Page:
Conservative or Operative Treatment for the Shoulder Impingement Syndrome?
Study hypothesis: The impingement syndrome of the rotator cuff is a common cause of shoulder pain for which the most effective treatment is unknown. Steroid injections and anti-inflammatory analgetics are considered as effective methods. Physiotherapy and acromioplasty are commonly used treatments.
Hypothesis: Arthroscopy and acromioplasty in addition to conservative treatment is equally effective as conservative treatment alone for shoulder impingement syndrome.
The aim of this study was to examine the effectiveness of arthroscopic acromioplasty in the treatment of the shoulder impingement syndrome. Nonoperative treatment consisted of information given by a trained physiotherapist. The patients were supervised with a progressive programme to improve the mobility and muscle strength of the shoulder region which was regularly controlled. The exercises aimed at strengthening the stabilising muscles of the glenohumeral joint (m. trapezius, m. deltoides, m. supraspinatus and m. infraspinatus) and activating the decompressive muscles of the the subacromial space (m. teres major and minor, m. subscapularis). The programme lasted for three months. In addition the patients were given advice for daily home exercise.
In the surgical group the patients underwent an arthroscopic examination and acromioplasty done by one experienced orthopaedic specialist. Postoperatively the patients received similar physiotherapeutical information and training programme than in the conservative treatment group.
The follow-up evaluations were performed at 3, 6 and 12 months from the beginning of each treatment in addition at 24 months counted from the randomization. A trained research physiotherapist who was blinded to the treatment group and had not been involved in their treatment performed a standardized assessment of all patients. The range of motion, muscle strengths and Neer´s tests were recorded. At each evaluation the patients completed a structured questionnaire.
Allocation: Randomized, Control: Active Control, Endpoint Classification: Efficacy Study, Intervention Model: Crossover Assignment, Masking: Open Label, Primary Purpose: Treatment
Shoulder Impingement Syndrome
Kanta-Häme Central Hospital
Active, not recruiting
Central Hospital of Kanta-Hame
Results (where available)
- Source: http://clinicaltrials.gov/show/NCT00349648
- Information obtained from ClinicalTrials.gov on July 15, 2010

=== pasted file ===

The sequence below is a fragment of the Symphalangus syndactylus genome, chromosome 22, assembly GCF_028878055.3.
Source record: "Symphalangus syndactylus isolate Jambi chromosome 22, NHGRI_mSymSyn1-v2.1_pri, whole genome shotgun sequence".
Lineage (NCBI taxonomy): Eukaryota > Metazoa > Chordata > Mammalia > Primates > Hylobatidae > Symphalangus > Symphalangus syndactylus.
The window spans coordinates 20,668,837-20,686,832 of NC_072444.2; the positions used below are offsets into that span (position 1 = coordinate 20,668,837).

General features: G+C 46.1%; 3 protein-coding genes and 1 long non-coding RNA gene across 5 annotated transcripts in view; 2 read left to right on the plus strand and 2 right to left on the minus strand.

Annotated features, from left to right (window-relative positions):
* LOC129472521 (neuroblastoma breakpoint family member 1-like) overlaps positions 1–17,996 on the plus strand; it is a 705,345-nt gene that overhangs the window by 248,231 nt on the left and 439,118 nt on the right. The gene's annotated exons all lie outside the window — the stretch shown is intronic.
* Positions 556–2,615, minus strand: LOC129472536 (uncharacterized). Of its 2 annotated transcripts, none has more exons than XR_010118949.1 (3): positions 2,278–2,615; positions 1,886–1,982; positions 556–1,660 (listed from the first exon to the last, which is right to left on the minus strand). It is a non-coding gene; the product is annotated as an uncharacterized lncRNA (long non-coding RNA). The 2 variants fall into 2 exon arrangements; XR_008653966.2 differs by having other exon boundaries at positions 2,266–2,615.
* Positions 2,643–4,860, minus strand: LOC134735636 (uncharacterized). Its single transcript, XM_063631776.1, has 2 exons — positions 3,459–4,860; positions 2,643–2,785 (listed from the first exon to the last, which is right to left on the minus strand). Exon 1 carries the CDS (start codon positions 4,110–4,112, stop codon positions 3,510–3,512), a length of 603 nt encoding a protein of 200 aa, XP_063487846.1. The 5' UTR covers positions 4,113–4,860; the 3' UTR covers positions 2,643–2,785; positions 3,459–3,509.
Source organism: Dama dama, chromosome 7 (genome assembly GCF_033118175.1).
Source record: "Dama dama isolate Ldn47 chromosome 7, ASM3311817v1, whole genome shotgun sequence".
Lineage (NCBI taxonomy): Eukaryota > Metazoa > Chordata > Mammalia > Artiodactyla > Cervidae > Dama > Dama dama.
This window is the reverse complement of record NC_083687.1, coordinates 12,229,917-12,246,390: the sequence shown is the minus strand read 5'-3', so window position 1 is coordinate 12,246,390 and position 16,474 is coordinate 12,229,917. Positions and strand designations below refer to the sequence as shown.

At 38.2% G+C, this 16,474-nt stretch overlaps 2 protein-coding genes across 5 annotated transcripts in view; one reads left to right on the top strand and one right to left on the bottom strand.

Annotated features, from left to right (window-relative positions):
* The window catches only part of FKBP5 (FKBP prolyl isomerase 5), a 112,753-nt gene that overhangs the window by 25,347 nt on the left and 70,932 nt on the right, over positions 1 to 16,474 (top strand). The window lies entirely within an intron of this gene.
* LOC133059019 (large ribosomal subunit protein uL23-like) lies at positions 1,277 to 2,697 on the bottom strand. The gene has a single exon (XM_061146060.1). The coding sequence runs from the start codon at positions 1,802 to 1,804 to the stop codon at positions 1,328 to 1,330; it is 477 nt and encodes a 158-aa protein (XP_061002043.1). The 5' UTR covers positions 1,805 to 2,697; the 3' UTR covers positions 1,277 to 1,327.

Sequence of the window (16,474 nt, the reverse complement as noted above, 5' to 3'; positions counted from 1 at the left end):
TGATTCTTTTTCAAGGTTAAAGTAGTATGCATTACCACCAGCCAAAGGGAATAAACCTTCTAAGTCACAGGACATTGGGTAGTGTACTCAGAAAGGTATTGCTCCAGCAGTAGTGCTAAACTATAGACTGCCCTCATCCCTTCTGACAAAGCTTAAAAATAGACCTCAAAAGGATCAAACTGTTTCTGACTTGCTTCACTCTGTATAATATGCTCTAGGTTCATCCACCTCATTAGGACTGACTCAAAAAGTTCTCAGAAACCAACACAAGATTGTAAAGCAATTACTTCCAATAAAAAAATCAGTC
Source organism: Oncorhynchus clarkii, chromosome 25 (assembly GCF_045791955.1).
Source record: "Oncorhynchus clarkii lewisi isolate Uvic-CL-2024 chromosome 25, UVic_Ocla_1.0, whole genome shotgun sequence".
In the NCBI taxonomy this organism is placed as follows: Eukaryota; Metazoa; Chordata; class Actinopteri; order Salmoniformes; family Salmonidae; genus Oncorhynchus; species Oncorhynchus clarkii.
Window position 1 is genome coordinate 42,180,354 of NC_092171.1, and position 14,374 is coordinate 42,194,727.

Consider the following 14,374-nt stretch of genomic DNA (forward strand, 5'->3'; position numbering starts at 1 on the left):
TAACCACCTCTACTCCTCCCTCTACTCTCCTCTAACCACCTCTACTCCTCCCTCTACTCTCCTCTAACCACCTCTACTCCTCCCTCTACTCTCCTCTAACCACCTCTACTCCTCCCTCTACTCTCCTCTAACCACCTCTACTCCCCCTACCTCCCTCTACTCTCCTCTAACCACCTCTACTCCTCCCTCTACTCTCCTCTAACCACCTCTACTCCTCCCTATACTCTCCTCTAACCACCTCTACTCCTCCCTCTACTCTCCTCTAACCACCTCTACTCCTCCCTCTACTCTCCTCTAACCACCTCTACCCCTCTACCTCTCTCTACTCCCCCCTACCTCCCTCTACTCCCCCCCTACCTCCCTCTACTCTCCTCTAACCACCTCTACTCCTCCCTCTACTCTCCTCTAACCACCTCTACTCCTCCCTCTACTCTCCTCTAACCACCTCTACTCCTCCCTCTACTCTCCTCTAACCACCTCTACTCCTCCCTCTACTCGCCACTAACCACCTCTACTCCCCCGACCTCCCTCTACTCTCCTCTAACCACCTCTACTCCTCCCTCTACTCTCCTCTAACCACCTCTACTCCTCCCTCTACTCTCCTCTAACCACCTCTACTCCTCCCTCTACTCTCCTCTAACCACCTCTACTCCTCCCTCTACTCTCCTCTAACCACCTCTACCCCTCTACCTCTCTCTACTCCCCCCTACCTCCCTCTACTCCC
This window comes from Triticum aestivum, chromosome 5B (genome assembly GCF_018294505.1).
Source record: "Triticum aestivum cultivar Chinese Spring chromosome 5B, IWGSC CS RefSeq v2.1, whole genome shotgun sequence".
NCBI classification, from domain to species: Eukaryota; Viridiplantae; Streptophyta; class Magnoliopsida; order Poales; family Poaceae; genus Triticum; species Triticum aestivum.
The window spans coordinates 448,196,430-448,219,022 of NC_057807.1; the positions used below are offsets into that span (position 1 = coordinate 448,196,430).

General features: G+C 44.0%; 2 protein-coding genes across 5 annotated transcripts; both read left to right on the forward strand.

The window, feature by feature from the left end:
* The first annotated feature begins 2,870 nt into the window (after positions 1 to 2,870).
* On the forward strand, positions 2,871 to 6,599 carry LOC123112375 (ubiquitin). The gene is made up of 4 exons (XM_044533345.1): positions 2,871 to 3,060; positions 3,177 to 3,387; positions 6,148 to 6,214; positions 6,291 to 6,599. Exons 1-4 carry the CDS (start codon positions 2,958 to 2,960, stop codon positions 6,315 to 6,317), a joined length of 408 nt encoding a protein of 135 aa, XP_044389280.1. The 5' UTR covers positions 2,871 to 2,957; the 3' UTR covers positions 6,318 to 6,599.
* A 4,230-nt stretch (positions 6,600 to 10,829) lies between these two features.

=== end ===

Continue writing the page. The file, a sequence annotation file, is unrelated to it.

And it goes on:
Medical and Biotech [MESH] Definitions
Shoulder Impingement Syndrome
Compression of the rotator cuff tendons and subacromial bursa between the humeral head and structures that make up the coracoacromial arch and the humeral tuberosities. This condition is associated with subacromial bursitis and rotator cuff (largely supraspinatus) and bicipital tendon inflammation, with or without degenerative changes in the tendon. Pain that is most severe when the arm is abducted in an arc between 40 and 120 degrees, sometimes associated with tears in the rotator cuff, is the chief symptom. (From Jablonski's Dictionary of Syndromes and Eponymic Diseases, 2d ed)
Unilateral or bilateral pain of the shoulder. It is often caused by physical activities such as work or sports participation, but may also be pathologic in origin.
A condition caused by an apical lung tumor (Pancoast tumor) with involvement of the nearby vertebral column and the BRACHIAL PLEXUS. Symptoms include pain in the shoulder and the arm, and atrophy of the hand.
Thoracic Outlet Syndrome
A neurovascular syndrome associated with compression of the BRACHIAL PLEXUS; SUBCLAVIAN ARTERY; and SUBCLAVIAN VEIN at the superior thoracic outlet. This may result from a variety of anomalies such as a CERVICAL RIB, anomalous fascial bands, and abnormalities of the origin or insertion of the anterior or medial scalene muscles. Clinical features may include pain in the shoulder and neck region which radiates into the arm, PARESIS or PARALYSIS of brachial plexus innervated muscles, PARESTHESIA, loss of sensation, reduction of arterial pulses in the affected extremity, ISCHEMIA, and EDEMA. (Adams et al., Principles of Neurology, 6th ed, pp214-5).
A pathologic mechanical process that can lead to hip failure. It is caused by abnormalities of the ACETABULUM and/or femur combined with rigorous hip motion, leading to repetitive collisions that damage the soft tissue structures.
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